1. The words spoken from Jesus at the cross are spread out among the four gospels – this phrase being unique to Luke. Although we might not recognize it as being a fulfillment of prophecy (as we would Jesus’ earlier cry, “My God, My God, why have You forsaken Me?” from Psalm 22), it actually is. In fact, we might argue that it is more than a statement of fulfilled prophecy; it’s a statement of faith from Jesus in the fulfilled redemption of God. Psalm 31:1–5, “(1) In You, O LORD, I put my trust; Let me never be ashamed; Deliver me in Your righteousness. (2) Bow down Your ear to me, Deliver me speedily; Be my rock of refuge, A fortress of defense to save me. (3) For You are my rock and my fortress; Therefore, for Your name’s sake, Lead me and guide me. (4) Pull me out of the net which they have secretly laid for me, For You are my strength. (5) Into Your hand I commit my spirit; You have redeemed me, O LORD God of truth.” This is a psalm of David, but it speaks so well of the Greater-than-David, the Lord Jesus! Just as David had experienced hardships and persecution from his enemies (particularly Saul), so did the Son of David generations later, particularly when Jesus was hanging upon the cross. Yet in those trials, God the Father could be trusted. Although it had seemed as if the Father had utterly forsaken Him, at the end, Jesus knew beyond doubt that His Father had redeemed Him – or rather, had received Jesus’ work as the redemption price. Just moments earlier (according to the gospel of John), Jesus had declared “It is finished!” – that the price had been paid, and the work was done. Now that work was ratified, and the Son could place Himself totally in the hands of His Father.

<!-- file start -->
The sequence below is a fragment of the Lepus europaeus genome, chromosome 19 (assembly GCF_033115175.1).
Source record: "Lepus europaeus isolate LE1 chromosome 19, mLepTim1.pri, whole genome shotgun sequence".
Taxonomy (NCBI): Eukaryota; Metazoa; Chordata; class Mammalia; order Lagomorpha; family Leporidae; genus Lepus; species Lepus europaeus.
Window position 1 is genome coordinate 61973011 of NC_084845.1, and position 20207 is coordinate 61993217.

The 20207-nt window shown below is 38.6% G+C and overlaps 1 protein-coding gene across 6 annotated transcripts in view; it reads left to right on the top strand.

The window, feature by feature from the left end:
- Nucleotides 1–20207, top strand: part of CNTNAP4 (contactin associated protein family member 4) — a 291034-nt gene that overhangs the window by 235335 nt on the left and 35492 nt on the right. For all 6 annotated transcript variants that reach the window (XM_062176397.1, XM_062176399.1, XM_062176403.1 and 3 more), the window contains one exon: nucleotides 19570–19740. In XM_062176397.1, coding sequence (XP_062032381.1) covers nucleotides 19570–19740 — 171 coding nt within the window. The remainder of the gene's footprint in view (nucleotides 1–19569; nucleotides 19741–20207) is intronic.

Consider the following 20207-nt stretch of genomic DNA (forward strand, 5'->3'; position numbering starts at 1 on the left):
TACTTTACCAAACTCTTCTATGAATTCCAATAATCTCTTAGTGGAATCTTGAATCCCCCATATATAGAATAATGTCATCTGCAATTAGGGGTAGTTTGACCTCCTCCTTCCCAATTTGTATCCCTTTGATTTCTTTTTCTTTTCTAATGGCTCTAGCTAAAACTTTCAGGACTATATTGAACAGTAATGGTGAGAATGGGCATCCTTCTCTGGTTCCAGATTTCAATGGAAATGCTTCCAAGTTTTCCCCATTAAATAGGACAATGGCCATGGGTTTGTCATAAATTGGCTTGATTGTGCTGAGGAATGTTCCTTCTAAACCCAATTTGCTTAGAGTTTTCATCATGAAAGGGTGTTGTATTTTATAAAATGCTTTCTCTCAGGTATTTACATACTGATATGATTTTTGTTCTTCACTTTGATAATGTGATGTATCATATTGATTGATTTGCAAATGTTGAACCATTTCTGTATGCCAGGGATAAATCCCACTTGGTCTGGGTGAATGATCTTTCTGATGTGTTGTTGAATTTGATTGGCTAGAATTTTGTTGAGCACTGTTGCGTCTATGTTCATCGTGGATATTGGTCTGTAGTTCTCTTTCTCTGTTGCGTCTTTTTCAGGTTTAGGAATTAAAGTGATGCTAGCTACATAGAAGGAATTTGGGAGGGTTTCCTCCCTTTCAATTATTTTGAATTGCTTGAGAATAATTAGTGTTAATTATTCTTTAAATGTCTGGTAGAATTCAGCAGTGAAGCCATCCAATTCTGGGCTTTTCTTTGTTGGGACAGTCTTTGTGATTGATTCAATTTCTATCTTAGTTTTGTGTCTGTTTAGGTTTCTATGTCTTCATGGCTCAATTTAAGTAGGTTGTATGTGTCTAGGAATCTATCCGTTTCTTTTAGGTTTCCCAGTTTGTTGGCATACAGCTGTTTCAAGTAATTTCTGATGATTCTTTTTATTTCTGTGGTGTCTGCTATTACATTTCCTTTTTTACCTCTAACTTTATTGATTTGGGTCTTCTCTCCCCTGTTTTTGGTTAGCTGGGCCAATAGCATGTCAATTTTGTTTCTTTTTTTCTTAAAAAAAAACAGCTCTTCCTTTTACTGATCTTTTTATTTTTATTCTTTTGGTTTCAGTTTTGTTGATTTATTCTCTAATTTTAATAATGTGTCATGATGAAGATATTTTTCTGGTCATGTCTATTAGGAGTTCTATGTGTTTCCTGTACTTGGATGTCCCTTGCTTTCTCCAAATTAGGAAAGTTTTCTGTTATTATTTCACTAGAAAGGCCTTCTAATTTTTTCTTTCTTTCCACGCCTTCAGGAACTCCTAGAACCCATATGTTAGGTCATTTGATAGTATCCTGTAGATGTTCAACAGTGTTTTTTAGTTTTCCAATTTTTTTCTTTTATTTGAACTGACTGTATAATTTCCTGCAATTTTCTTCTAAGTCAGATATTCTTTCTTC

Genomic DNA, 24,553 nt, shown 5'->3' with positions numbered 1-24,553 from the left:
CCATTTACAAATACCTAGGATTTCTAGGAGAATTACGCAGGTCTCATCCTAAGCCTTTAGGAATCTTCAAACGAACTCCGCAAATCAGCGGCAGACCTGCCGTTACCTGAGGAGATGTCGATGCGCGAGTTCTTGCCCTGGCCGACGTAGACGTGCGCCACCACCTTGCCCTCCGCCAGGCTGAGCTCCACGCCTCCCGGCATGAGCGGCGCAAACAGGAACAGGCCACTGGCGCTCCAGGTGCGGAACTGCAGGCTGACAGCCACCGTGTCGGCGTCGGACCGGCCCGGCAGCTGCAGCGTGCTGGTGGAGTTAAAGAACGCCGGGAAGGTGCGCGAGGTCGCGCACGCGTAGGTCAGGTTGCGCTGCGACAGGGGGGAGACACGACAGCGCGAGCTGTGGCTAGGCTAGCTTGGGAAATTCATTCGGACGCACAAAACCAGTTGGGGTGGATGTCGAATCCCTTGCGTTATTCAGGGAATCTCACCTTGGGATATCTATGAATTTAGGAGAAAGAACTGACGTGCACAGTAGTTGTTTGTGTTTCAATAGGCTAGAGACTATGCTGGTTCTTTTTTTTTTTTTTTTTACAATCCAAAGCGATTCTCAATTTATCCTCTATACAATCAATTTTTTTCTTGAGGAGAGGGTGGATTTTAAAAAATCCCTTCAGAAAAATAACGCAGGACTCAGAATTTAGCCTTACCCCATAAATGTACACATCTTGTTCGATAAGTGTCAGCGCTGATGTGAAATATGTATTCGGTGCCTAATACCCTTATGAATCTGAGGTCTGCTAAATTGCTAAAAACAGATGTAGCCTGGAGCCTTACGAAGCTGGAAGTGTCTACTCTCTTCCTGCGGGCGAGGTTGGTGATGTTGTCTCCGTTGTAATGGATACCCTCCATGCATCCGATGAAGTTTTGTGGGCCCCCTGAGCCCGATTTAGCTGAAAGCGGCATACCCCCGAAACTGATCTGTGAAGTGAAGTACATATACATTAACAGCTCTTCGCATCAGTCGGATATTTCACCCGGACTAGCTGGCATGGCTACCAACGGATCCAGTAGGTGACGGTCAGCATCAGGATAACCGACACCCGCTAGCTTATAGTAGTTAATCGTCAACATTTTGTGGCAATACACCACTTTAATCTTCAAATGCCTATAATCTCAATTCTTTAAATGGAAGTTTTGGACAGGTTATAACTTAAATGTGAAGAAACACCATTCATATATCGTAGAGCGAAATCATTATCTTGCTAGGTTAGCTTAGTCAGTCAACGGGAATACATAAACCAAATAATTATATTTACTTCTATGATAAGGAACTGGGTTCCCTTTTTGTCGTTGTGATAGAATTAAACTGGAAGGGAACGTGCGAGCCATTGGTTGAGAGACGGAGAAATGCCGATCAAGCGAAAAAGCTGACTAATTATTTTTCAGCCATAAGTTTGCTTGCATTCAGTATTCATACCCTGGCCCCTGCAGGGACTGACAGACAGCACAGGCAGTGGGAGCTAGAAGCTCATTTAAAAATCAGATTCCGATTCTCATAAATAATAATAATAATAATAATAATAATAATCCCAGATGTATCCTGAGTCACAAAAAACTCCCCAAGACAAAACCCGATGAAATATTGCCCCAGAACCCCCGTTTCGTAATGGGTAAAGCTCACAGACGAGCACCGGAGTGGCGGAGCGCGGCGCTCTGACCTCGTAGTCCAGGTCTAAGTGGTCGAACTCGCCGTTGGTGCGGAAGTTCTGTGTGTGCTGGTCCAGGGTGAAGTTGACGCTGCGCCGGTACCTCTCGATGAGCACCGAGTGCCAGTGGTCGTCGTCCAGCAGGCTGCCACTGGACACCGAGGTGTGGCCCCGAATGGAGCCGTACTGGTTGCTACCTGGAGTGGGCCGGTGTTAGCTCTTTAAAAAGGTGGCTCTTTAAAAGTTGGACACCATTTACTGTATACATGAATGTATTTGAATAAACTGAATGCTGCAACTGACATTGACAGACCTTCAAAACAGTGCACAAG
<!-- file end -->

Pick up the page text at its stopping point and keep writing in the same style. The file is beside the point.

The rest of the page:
1. So can we! Because of the finished work of Christ, we can entrust ourselves totally unto God. We need never fear that Jesus’ sacrifice is insufficient, that the cross is not enough; it is! Everything that could be done, everything that was required to be done, was done by Jesus at the cross. Our ransom has been paid, and Jesus’ blood was enough. All that is left for us is to receive His finished work by faith – to fully trust in Christ, and fully entrust ourselves to the mercies of God because of the work of His Son. Those who do, find themselves gloriously saved!